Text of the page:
Prince Charles has said he was fascinated to hear that seed sales were on the up as Britain took on a “dig for victory” spirit through the coronavirus lockdown.
Charles, 71, has joined BBC’s Rethink project, which aims to discuss how the world could look after the lockdown.
The heir to the throne has already been vocal on his ambitions, calling for economic and social systems to be fairer and more resilient.
Charles voiced his views on food production and the environment in two spoken essays, broadcast on Friday.
Speaking on Radio 4’s Farming Today, Charles said: “It appears that most of us have given much more thought than perhaps has usually been the case to the story behind our food during COVID-19.
“Food availability was clearly an early issue; perhaps food shortages prompted many people to think for the very first time about whether they could depend on secure and reliable supplies of food in the post-COVID world?
“I was fascinated to hear that sales of vegetable seeds reached an all-time high as a ‘dig for victory spirit’ swept through the land and urban and country dwellers alike decided to requisition their gardens, allotments and window boxes to grow food in a way perhaps not seen since the Second World War.”
He added: “So, with the explosion of interest in local food, in box schemes and online sales, could a transformation of our food and agricultural systems be one of the lasting legacies of this very challenging period in human history?”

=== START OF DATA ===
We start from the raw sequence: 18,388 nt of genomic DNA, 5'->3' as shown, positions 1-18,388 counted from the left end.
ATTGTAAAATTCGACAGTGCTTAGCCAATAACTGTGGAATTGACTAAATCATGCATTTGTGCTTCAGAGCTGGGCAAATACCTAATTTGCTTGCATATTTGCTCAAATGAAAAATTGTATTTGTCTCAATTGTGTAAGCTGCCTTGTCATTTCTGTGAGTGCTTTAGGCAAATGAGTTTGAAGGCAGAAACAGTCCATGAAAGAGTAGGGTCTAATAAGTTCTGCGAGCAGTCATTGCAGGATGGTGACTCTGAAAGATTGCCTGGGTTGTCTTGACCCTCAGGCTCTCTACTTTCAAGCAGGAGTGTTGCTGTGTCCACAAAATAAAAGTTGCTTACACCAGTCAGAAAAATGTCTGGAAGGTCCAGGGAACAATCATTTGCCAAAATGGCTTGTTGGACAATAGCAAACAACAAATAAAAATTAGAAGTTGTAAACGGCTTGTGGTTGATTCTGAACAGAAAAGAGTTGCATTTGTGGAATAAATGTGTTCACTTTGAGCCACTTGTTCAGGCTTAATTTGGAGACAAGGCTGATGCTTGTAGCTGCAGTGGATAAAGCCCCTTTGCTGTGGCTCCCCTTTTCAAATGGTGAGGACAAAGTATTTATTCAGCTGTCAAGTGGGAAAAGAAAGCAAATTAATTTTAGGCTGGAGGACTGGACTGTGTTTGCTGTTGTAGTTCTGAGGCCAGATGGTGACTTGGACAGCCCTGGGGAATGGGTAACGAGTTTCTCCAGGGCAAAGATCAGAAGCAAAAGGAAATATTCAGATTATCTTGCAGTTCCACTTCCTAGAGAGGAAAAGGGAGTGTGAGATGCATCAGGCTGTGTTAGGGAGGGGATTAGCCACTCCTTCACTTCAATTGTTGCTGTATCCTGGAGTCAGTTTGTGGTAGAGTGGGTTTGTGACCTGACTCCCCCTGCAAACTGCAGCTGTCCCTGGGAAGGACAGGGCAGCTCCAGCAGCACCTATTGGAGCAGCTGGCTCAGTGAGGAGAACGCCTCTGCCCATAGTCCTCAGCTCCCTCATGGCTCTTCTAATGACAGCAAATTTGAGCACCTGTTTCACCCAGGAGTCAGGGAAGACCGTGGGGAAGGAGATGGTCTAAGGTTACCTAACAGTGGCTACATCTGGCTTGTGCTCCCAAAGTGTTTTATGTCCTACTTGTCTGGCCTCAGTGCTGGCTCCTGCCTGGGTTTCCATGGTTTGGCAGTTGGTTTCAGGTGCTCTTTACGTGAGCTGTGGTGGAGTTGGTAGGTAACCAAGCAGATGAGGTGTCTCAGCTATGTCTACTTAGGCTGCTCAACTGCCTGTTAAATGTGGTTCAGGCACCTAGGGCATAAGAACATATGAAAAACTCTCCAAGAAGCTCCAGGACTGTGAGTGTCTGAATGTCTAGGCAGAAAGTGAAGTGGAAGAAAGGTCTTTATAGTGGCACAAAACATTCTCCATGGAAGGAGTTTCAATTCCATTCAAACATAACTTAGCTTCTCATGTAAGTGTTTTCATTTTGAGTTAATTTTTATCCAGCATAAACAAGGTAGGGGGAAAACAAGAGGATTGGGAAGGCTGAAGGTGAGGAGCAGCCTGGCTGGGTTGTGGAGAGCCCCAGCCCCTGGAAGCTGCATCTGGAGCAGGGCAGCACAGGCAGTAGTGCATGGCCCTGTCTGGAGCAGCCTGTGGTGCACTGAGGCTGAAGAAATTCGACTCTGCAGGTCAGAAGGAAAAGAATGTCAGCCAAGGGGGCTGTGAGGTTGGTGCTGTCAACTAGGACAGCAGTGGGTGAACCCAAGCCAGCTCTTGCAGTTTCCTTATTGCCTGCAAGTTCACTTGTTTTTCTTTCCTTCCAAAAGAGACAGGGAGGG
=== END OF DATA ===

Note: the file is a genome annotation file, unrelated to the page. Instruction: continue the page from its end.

Charles will also appear on World Service’s Newsday to warn that nature must be at the centre of the economy.
He will say: “As we rethink our world in the wake of the pandemic, it is increasingly clear that the health and wellbeing of people and planet are inextricably linked.”
Charles will add: “With so much opportunity in front of us, let us rethink our relationship with nature and reset for a better future. We have no time to waste.”
Earlier this month, Charles launched the Great Reset, with the World Economic Forum (WEF) to urge world leaders to forge a more sustainable future.
At the time, he said: “In order to secure our future and to prosper, we need to evolve our economic model and put people and planet at the heart of global value creation. If there is one critical lesson to learn from this crisis, it is that we need to put nature at the heart of how we operate.
“We simply can’t waste more time.”
The essays will also be available as podcasts on the BBC Sounds app, introduced by Amol Rajan, the BBC’s media editor.